Conversations #1

Eva Spoof / Udumbara studio



In 2016 our paths crossed with Finnish ceramist Eva in Paris and since then we have been following her world of soulful ceramics. We've put together a short conversation about her journey to pottery, recycling and what makes Finns happy. Enjoy the reading and if you are in Helsinki, make sure to pop by from her cozy studio.

UDUMBARA pottery (est. 1994) products are made by ceramic artist Eva Spoof from wild, natural clay from the small village of Kultela in Somero, Southwestern Finland. Udumbara creates sustainable, high-quality solar energy powered wild clay ceramics. Address: UDUMBARA, Kaarlenkatu 15, Helsinki.


Let's go back to the beginning - how and when did you fall in love with pottery?


My mother was working as a guide at Arabia porcelain factory. When I was a child we visited the Art department together and we admired all the artists there. Once we even met with Kauko Rajala, the master potter, who showed me some wheel work. I believe that this was the "falling in love with pottery" moment for me.



What is the meaning behind Udumbara? From where comes this word choice?


Well, yes it is an entirely "far-fetched" name for a Finnish pottery studio. UDUMBARA comes from Buddhism, plainly it means “ No sorrow” or "an auspicious flower from heaven" in Sanskrit. I was practicing Buddhism when I started the pottery in 1994. The name is a memory for my quest to live an authentic life. Finding the way for true self is not easy - Buddhism helped me to find mine and now I understand that there are many ways to reach your destination.



You have lived and also worked in China. How has this experience influenced your creation?


Inventing the bag-in-box wine cooler took me to China, where I worked in a ceramic project during 2004 - 2006. It was really an eye-opening experience - especially my time in the world famous teaware town Yixing, Dingshu. There I got my first introduction to Gong Fu tea and iron-rich teaware, where’s previously I was only familiar with Japanese tea traditions. Staying in Yixing, a town with 2000 year history in pottery, made me also understand that there is overproduction of pottery in the world and that I need to change my practices.


You are working with local Finnish clay, is its origin important to you?


1999 I had chance to attend Somero II International Ceramic seminar in Kultela Brick Factory and got to know Arvo Kankare, the owner and master of the factory. Back then I didn’t have any experience with local wild clay. Under Arvo's guidance, I started making pottery out of it. Instantly I fell in love with this raw earthy material and realized that (at least to my knowledge) no one was using local Finnish clay to make flower pots. Soon after I carried on with tea bowls. In a matter of fact, tea brewed in an iron-rich clay ware develops a richer flavour - something I had learned in Yixing.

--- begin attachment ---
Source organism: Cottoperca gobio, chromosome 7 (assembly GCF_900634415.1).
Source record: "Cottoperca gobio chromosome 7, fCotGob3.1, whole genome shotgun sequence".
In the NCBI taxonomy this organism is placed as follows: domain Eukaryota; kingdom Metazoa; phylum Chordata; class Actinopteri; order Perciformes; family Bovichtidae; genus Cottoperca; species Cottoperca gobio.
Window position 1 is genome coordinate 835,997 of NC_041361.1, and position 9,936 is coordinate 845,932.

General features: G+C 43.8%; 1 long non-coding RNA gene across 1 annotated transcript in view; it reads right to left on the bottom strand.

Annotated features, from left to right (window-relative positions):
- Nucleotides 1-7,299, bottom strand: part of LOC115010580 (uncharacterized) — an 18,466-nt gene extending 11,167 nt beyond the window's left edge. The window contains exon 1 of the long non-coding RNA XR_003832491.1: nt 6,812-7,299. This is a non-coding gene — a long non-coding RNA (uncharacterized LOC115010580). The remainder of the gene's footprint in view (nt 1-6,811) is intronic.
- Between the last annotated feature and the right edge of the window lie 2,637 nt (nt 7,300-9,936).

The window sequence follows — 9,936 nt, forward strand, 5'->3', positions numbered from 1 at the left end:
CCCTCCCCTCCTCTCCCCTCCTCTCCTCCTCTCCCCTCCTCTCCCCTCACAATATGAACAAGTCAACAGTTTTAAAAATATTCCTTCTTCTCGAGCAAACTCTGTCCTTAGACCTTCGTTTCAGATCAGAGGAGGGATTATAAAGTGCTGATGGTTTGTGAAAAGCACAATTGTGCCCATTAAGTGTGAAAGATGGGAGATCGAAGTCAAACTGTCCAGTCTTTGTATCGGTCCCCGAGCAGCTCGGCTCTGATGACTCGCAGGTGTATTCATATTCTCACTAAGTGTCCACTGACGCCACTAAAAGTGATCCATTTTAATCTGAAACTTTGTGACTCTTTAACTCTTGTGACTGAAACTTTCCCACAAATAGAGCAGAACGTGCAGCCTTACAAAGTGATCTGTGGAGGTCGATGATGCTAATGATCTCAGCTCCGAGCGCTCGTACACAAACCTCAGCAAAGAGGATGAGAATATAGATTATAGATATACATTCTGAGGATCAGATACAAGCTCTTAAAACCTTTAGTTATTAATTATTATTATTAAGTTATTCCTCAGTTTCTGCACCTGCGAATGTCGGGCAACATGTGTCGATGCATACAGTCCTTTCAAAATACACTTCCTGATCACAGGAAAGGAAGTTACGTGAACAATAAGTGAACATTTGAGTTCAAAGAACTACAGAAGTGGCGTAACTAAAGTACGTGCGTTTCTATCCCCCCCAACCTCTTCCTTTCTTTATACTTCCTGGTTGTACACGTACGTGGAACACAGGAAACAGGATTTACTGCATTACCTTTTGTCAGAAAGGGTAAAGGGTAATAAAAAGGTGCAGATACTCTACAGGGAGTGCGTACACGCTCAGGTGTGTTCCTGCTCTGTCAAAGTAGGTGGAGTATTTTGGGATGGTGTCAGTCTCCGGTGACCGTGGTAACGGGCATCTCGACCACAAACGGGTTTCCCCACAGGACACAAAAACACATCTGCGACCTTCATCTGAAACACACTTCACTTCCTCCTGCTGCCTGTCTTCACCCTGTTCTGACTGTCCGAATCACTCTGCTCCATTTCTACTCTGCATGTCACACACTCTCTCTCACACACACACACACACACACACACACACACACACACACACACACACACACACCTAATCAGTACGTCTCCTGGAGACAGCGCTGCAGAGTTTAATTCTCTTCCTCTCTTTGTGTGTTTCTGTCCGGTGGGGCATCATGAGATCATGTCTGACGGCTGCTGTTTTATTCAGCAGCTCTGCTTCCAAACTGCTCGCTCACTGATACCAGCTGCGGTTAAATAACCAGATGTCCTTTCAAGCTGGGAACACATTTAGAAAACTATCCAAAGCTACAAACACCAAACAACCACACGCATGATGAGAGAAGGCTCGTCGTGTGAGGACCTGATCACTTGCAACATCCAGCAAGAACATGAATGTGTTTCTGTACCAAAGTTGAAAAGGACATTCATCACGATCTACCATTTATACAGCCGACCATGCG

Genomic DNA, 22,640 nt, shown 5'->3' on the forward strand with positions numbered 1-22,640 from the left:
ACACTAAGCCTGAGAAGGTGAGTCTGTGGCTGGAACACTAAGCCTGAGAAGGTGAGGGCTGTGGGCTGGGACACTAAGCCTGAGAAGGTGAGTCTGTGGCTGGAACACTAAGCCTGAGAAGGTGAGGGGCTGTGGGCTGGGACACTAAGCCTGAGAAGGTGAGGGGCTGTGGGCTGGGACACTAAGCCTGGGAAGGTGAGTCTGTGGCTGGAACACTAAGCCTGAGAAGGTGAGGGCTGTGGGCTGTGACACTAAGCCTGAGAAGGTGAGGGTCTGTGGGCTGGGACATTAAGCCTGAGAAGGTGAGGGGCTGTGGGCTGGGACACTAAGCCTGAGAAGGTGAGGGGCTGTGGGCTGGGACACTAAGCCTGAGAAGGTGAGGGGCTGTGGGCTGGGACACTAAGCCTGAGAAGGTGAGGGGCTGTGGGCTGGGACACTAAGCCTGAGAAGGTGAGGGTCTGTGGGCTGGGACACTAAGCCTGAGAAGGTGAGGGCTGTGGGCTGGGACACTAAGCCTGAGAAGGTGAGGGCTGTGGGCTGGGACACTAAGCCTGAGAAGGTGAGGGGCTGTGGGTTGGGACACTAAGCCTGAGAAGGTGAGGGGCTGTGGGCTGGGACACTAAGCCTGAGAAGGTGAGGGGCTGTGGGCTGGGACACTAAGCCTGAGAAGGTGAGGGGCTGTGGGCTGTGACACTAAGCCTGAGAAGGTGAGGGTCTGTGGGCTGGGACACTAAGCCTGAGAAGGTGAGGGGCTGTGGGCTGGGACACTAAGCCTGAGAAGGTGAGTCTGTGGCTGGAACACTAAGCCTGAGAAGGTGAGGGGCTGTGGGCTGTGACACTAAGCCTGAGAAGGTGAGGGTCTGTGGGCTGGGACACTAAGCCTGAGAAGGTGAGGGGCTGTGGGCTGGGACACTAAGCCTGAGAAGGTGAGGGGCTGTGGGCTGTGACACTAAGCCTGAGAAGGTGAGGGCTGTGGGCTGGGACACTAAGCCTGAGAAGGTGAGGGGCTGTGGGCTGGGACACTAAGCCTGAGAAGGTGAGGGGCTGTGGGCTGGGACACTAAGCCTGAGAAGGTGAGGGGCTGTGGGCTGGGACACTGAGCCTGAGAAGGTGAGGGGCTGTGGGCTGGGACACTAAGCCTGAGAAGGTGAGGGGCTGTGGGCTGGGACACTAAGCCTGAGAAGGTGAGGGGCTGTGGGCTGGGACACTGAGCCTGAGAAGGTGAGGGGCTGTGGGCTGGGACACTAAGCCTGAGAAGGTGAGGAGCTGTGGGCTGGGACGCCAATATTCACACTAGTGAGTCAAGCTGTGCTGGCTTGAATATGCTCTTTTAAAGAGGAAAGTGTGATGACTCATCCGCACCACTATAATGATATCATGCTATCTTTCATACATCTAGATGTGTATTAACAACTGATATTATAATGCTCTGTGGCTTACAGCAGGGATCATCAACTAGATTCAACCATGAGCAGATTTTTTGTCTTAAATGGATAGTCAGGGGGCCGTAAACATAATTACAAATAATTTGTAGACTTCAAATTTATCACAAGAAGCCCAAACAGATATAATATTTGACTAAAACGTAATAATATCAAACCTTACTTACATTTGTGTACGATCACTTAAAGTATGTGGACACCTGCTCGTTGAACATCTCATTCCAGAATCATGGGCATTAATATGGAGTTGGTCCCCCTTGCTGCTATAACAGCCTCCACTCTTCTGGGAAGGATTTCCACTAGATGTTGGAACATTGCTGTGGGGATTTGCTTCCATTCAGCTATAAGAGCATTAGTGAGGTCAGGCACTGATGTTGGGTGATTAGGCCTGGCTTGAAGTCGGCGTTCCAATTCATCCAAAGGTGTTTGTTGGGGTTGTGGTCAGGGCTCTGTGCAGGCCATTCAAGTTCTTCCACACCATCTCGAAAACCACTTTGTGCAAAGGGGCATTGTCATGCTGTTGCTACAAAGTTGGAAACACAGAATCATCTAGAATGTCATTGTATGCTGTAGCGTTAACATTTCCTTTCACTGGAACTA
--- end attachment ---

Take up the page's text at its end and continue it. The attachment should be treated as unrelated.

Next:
Finnish natural clay is warm, homely and above all an ecological choice, because as a natural raw material it does not require complex processing and can be fired at a low temperature.



We know that you re-use materials quite a lot (recycling boxes, using old plates for the plant pots, etc.). How did you start up-cycling?


While working at the airport I noticed that the travellers leave behind so much “good material”: beautiful paper bags and boxes. It was my friend who came up with the idea and suggested me to re-use them. Now, my colleagues and friends at the airport collect the bags and boxes for me. Before using, I decorate them with an unique sticker saying “This is an Udumbara recycled package”. My customers like the recycled packaging very much and we have had a lot of fun in creating them. Some of my teaware boxes have been up-cycled by artist Eeva Louhio and Maija Toropainen. You should see how stunning they are!


Finland was recently elected happiest country in the world. Do you agree? What makes the Finnish people so happy?


I don't know about that. What is positive in Nordic Countries, is gender equality and moderation in income inequality. Perhaps it is that, but I believe that all of us are connected and we cannot live truly a happy life if we don’t care about others. Another really nice thing that I appreciate in the Nordic countries is "freedom to roam" in nature, access public or privately owned land, lakes, and rivers as long as you don't exploit them.
But a comparison is not good in general. "If you compare yourself to others, you may become vain and bitter; for always there will be greater and lesser persons than yourself." - Max Ehrmann´s thought. Comparison and blaming others is maybe behind the hate in the world right now.



Nature is something Finns are really close with - have you ever considered to pack your life and move to the countryside?


No, not really - I like the neighbourhood. Helsinki is quite a green city, with 1200 km bicycle ways, wild central park and lovely coastal bike trails. I like that. Sometimes I dream about a garden, but really, there is no time for it. I do have my own "commercial garden" in the back window of my studio, where I get some herbs, chilli, and tomatoes (hopefully).